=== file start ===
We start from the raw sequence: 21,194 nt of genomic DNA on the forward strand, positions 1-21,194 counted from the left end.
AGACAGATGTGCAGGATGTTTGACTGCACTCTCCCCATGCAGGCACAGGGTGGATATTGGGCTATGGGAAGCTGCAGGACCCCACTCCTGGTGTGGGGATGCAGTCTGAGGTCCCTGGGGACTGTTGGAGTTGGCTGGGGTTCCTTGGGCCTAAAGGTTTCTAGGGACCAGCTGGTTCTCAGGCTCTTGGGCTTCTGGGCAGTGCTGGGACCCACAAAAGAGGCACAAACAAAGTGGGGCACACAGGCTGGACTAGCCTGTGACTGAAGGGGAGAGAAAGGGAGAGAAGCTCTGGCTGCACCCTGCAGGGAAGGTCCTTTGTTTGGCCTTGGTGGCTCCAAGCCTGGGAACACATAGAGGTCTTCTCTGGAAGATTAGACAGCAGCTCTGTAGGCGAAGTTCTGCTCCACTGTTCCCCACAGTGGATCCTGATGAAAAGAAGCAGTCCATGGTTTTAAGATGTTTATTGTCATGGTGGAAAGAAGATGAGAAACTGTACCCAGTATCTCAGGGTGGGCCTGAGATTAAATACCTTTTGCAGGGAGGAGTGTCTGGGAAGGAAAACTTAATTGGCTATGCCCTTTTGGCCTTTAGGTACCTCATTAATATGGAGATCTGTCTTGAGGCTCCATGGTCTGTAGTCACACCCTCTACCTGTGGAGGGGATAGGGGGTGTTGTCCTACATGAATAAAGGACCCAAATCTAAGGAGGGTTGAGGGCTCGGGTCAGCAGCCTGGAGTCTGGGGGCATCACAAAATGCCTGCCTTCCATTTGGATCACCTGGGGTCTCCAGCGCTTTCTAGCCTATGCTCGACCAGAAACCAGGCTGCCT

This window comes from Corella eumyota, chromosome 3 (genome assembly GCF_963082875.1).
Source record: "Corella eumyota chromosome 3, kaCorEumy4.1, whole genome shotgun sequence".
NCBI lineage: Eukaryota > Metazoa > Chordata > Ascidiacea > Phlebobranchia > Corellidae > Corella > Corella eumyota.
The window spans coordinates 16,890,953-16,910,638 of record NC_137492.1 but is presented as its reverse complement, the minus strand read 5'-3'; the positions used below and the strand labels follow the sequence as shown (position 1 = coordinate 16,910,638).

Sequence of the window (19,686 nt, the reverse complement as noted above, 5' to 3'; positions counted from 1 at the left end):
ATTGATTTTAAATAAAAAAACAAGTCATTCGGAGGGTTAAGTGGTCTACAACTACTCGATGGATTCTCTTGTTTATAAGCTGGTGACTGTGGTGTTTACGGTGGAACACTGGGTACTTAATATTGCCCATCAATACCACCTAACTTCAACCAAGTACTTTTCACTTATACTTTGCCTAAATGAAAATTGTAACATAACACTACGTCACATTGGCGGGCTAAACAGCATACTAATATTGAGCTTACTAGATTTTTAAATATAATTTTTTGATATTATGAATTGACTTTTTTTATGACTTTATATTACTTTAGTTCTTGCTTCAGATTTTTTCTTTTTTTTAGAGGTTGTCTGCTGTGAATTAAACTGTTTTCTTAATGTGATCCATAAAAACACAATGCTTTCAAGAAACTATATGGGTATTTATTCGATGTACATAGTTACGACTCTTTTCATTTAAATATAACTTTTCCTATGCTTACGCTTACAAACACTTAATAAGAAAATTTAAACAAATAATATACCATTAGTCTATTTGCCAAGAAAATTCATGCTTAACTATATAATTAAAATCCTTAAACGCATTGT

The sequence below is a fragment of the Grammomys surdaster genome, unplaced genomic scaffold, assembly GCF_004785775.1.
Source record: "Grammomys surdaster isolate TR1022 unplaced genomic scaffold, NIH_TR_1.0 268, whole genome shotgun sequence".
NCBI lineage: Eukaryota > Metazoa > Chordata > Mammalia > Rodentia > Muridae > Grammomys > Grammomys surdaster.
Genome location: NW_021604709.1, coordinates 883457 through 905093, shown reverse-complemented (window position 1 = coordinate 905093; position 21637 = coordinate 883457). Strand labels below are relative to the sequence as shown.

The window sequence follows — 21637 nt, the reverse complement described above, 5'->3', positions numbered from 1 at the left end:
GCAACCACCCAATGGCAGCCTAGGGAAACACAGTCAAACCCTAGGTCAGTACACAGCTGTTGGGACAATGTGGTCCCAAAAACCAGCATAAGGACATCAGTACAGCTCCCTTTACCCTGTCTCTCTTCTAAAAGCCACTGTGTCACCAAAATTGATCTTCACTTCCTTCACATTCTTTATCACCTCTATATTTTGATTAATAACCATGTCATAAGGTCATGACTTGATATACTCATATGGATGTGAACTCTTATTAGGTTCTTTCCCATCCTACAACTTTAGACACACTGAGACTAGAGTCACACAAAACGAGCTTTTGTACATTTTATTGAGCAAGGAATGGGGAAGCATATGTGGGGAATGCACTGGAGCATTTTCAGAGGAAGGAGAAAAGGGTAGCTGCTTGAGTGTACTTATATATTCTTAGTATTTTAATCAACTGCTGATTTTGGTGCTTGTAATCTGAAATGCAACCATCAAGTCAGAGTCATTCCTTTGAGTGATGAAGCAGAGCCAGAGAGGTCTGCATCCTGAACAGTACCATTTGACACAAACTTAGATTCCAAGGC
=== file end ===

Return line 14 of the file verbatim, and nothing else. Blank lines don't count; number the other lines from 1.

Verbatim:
GCAACCACCCAATGGCAGCCTAGGGAAACACAGTCAAACCCTAGGTCAGTACACAGCTGTTGGGACAATGTGGTCCCAAAAACCAGCATAAGGACATCAGTACAGCTCCCTTTACCCTGTCTCTCTTCTAAAAGCCACTGTGTCACCAAAATTGATCTTCACTTCCTTCACATTCTTTATCACCTCTATATTTTGATTAATAACCATGTCATAAGGTCATGACTTGATATACTCATATGGATGTGAACTCTTATTAGGTTCTTTCCCATCCTACAACTTTAGACACACTGAGACTAGAGTCACACAAAACGAGCTTTTGTACATTTTATTGAGCAAGGAATGGGGAAGCATATGTGGGGAATGCACTGGAGCATTTTCAGAGGAAGGAGAAAAGGGTAGCTGCTTGAGTGTACTTATATATTCTTAGTATTTTAATCAACTGCTGATTTTGGTGCTTGTAATCTGAAATGCAACCATCAAGTCAGAGTCATTCCTTTGAGTGATGAAGCAGAGCCAGAGAGGTCTGCATCCTGAACAGTACCATTTGACACAAACTTAGATTCCAAGGC